Thank you for your honesty. Seriously.

I am an old mom. Not by Mormon standards, but by legitimate biological standards. I am simultaneously dealing with kindergarten orientation and arthritis. My friends are starting to firm up their retirement plans, and I am firming up an understanding of how much string cheese and gogurt I currently have in the fridge. I have to use my big brain to outsmart my five year old, because if he decided to bolt, there is NO WAY I could catch him. I am an old mom.

While there are some obvious joint- and exhaustion-related drawbacks to this situation, there are glorious rewards too. I get lots of hand me downs from friends who have moved on to other stages of life–stages that don’t involve elaborate bedtime routines and occasional potty-training regression. I’ve never bought a bike for my kid, and occasionally, amazon packages just show up from friends with notes that say “this (toy/book/crafting kit) saved me when my kids were his age.”

While I’m so incredibly grateful for this kind of material generosity, I’m mostly grateful for their brutal and searing honesty. Old mom honesty has saved my sanity, and kept me from throwing in the towel. Thanks old friends.

It all started a couple weeks after my kids were placed with me in the foster system. My daughter was 10 at the time, and my son was 14 months old. I was struggling. The kids were struggling. There is nothing easy about a foster placement and the circumstances in kids’ lives that lead up to one. But it didn’t get easier once we started getting used to each other and the routine of life with kids set in. It was brutal and relentless, and I was having a really hard time keeping up with the needs of these little people who had invaded my home. That’s when my first old mom miracle happened. A very dear friend, a super mormon mom with way more kids than I had, invited us over for dinner. She fed us, sent the kids out to play, then had a heart to heart with me. She said that after she had her second child she realized she had just been waiting for the magical motherhood she had been looking forward to her entire life to set in, and it didn’t. It was hard and thankless–and frequently boring and gross. She told me she finally realized “this is it. This is all there is to motherhood. And once I realized that, it made it a lot easier.”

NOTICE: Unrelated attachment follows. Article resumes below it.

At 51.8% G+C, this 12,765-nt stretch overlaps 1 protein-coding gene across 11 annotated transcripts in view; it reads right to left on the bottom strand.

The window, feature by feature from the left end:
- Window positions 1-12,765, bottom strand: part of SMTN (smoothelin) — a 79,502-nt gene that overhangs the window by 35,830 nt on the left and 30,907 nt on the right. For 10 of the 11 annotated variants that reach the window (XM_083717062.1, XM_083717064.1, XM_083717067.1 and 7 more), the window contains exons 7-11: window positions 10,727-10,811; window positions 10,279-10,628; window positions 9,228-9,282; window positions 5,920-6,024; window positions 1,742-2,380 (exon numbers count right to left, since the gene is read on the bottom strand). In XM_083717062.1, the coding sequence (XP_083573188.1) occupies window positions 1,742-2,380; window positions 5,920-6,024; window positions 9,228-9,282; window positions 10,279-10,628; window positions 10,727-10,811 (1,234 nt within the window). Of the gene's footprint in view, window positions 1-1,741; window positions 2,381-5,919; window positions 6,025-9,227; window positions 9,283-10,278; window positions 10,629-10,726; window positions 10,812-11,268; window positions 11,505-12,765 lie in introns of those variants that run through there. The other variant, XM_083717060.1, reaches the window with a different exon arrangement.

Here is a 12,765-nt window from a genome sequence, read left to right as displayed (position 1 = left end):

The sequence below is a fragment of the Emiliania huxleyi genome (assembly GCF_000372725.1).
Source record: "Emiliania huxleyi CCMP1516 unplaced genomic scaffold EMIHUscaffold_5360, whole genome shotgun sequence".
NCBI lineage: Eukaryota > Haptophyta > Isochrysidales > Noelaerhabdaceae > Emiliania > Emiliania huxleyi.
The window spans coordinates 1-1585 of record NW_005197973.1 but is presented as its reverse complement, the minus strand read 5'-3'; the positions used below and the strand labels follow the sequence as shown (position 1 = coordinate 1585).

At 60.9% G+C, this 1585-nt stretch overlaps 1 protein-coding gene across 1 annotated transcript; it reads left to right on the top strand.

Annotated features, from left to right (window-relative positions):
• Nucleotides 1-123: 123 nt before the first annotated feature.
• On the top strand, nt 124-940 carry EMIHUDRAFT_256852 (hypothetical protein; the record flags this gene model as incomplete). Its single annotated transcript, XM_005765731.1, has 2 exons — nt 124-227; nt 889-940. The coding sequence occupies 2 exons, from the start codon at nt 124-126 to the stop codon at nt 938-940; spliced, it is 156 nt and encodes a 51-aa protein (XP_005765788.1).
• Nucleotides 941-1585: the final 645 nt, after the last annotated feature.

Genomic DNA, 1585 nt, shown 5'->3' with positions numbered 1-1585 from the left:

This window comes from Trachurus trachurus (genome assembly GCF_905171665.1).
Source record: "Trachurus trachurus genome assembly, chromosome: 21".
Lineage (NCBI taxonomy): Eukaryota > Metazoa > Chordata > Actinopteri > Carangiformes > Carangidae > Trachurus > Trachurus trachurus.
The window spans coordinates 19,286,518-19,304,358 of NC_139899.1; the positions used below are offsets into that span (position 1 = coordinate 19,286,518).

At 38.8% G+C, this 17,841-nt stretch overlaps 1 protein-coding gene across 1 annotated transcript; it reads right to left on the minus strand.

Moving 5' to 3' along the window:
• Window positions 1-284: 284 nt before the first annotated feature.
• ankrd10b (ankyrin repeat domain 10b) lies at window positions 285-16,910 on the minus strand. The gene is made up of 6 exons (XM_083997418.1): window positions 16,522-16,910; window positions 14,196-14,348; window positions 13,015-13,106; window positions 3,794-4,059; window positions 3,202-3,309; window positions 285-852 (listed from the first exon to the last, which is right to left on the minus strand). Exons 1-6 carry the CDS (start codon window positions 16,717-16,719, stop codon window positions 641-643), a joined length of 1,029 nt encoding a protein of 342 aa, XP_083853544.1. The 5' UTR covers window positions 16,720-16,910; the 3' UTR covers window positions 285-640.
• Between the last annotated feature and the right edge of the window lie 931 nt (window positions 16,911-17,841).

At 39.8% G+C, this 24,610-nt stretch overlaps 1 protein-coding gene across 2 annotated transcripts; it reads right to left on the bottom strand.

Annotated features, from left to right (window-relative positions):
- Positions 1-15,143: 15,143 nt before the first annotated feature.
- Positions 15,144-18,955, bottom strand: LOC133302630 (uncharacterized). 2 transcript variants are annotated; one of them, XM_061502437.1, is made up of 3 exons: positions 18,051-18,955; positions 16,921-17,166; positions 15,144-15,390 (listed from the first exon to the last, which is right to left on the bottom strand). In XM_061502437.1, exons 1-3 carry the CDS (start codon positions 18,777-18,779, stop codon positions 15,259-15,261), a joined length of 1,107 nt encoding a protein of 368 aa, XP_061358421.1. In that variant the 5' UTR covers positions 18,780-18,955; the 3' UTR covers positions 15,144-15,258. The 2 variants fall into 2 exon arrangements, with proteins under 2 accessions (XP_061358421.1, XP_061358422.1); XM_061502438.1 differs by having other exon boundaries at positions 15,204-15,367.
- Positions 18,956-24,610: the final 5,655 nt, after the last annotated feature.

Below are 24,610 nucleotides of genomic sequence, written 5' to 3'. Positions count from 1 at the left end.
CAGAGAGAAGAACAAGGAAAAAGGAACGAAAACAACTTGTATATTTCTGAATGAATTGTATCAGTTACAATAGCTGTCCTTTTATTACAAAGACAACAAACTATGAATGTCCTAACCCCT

I am not kidding when I say that her honesty with me is probably the kindest gift I have every received. And it has been followed by other friends confessing their failures, and laughing at the relentlessness of it all. I didn’t need carefuly curated pinterest mom advice. I didn’t need soft filters or faith promoting stories. I needed validation and I needed solidarity. I needed to be seen. And once I could acknowledge that being a mom wasn’t a magical cotton candy and balloon existence, it made it easier to get up and fix lunches and drive the kids to school after a night of the stomach flu. It made it easier to deal with the fact that I was two hours of dinner, homework, clean up, and bedtime away from just sitting on the couch and hearing myself think. It made it easier to endure tantrums and catastrophes and fighting and vomit and sass.